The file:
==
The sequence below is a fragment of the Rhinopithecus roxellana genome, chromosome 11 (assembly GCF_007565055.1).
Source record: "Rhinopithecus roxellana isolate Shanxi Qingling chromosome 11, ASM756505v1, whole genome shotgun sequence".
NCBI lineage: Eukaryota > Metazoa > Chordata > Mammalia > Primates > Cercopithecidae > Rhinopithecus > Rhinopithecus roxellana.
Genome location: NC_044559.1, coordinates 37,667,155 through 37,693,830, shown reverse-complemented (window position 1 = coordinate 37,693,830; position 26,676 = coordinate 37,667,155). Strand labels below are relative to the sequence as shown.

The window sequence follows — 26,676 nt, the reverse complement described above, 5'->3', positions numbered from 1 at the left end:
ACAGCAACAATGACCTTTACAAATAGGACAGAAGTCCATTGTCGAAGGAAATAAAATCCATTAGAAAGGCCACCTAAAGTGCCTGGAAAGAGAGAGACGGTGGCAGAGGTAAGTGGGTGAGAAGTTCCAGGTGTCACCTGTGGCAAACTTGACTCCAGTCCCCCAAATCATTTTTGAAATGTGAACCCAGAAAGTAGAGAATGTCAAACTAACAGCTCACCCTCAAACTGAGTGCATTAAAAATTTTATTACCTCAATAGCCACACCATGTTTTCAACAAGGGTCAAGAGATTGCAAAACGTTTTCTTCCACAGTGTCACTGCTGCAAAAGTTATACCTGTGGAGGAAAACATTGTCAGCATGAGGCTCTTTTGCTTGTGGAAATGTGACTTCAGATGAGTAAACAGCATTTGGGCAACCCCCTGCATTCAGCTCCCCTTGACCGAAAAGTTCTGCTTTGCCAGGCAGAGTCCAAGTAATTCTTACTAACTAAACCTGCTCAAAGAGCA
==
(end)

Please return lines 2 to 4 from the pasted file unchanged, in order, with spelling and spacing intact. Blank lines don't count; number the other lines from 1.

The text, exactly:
Source record: "Rhinopithecus roxellana isolate Shanxi Qingling chromosome 11, ASM756505v1, whole genome shotgun sequence".
NCBI lineage: Eukaryota > Metazoa > Chordata > Mammalia > Primates > Cercopithecidae > Rhinopithecus > Rhinopithecus roxellana.
Genome location: NC_044559.1, coordinates 37,667,155 through 37,693,830, shown reverse-complemented (window position 1 = coordinate 37,693,830; position 26,676 = coordinate 37,667,155). Strand labels below are relative to the sequence as shown.